Leading Edge peer mentor Jonathan Beech (right) interviewed pedestrians on Lake Street this summer in an exercise on leadership.What’s your personal mission? What are three qualities of a great leader? What would you say to a young man who stopped you on the street to ask?

For five Wednesday afternoons this summer, participants in the library’s Leading Edge youth development program set out from the Main Library to pose such questions to pedestrians in downtown Oak Park.

“My question made people think,” said Jonathan Beech, 21, who’s been a peer mentor in Leading Edge for two years. “And it got me outside my comfort zone.”

Like others in the program, Beech has developed his own mission statement: “To help individuals with their problems by listening … and assuring them that they can reach their full potential and expectations.”

Leading Edge provides peer mentorship and social-emotional support to youth ages 14–21, the majority of whom are performing in the bottom 25th percentile in school and qualify for free or reduced-cost lunch.

It’s about life skills and making connections, said Community Resources Specialist Stephen Jackson, who leads the library program and previously ran a motivational mentorship program at Oak Park and River Forest High School through the Oak Park Township.

As someone who prefaces all feedback with “May I add value?” and whose mantra is “I’m still learning,” Jackson serves as a model for youth practicing leadership skills like organization, patience in the face of adversity, self-care, and strategic decision making.

He also offers young men the benefit of his deep roots in the community, knowing where to turn if kids need help with schoolwork or finding jobs and mentors.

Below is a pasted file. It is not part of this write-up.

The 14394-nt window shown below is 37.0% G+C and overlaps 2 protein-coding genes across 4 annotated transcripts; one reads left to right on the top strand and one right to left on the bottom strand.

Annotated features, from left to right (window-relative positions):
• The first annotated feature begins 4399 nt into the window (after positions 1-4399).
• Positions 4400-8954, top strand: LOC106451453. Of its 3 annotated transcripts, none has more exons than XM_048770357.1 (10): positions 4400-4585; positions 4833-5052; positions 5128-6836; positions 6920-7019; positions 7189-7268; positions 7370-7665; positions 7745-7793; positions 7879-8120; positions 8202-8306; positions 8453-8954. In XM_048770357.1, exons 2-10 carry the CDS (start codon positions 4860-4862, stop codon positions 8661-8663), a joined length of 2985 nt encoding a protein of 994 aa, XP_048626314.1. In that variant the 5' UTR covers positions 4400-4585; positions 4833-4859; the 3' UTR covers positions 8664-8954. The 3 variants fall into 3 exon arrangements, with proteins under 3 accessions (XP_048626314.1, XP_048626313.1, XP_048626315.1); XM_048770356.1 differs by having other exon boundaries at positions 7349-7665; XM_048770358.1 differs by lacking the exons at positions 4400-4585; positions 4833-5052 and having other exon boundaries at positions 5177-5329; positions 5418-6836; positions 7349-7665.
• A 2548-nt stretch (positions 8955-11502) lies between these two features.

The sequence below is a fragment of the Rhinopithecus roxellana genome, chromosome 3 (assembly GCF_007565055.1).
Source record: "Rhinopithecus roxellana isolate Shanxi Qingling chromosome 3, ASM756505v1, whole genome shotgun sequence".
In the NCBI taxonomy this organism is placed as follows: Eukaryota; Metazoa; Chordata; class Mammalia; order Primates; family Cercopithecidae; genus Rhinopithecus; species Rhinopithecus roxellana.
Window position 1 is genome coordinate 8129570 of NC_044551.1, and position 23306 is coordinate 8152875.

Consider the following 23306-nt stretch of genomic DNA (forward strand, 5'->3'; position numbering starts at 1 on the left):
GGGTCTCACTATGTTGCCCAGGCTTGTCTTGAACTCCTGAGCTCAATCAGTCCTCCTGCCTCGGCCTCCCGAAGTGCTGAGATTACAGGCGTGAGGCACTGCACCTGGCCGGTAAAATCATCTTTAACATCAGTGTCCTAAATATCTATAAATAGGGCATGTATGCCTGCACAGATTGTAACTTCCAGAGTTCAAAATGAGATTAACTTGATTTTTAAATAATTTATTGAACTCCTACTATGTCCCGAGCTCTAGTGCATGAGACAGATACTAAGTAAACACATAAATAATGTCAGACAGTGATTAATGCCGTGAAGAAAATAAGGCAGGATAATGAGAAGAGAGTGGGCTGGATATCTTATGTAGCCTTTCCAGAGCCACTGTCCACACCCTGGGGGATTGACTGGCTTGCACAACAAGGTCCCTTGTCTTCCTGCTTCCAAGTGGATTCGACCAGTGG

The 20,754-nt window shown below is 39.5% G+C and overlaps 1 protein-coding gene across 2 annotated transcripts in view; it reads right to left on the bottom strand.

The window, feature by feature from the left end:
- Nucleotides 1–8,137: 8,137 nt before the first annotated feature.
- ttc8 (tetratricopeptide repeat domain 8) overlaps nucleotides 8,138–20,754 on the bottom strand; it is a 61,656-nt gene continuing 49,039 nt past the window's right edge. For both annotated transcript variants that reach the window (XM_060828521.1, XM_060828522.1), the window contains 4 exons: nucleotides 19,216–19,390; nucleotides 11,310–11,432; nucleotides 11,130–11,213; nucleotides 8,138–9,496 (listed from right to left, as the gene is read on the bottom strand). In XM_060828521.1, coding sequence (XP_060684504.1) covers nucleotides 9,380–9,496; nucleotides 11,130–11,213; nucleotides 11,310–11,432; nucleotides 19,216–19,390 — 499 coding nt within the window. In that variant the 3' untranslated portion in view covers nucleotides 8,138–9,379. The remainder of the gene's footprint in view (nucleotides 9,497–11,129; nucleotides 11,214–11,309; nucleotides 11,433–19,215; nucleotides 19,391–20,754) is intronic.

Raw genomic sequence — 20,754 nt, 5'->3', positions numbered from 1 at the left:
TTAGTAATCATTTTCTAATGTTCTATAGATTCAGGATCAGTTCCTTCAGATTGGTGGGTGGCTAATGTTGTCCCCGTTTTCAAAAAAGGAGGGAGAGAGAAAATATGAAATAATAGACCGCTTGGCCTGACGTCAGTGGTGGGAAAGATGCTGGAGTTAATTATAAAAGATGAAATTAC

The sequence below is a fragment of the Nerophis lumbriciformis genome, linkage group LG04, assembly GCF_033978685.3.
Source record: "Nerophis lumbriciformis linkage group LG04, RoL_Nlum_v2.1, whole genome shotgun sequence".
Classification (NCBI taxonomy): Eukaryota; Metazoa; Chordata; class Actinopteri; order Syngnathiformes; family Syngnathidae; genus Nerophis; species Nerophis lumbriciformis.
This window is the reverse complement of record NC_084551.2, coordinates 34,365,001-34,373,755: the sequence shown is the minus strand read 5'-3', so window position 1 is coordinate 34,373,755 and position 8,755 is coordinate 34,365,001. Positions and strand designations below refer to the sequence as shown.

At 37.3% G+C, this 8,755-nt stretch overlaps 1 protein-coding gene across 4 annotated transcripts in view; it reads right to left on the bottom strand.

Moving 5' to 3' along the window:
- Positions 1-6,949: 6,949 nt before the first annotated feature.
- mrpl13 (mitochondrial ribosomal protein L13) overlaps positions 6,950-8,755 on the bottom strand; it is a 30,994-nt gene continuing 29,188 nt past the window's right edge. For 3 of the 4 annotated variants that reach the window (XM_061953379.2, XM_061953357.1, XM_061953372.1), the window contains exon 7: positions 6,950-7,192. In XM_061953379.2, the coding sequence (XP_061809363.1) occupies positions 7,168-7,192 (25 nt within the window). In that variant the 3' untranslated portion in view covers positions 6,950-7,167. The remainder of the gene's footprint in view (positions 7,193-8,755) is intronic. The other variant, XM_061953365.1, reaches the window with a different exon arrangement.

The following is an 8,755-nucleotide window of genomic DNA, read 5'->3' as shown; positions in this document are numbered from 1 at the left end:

“At some point, you want to be that person to know,” said Community Resources Specialist Stephen Jackson (right), shown here with his own mentor, motivational speaker Dr. Samuel Betances (left).For one of the group’s weekly sessions, Jackson brought in his own mentor, motivational speaker Dr. Samuel Betances, who discussed ways to excel in school and in life: how to work confidently with others to reach your goals, advocate for yourself and those who look up to you, and avoid what popular culture says constitutes manhood.

“At some point, you want to be that person to know, to give back,” Jackson said. “I want to add value. And I want these young people to feel they’re adding value to each other’s lives, to the world.”

Beech, who graduated this summer from Triton College and is headed to North Carolina A&T State University this fall, said he mentors high schoolers in Leading Edge “to give back, be a role model and mentor to younger kids. I was in their same position once. I want to give them my knowledge and advice for how to cope with situations.”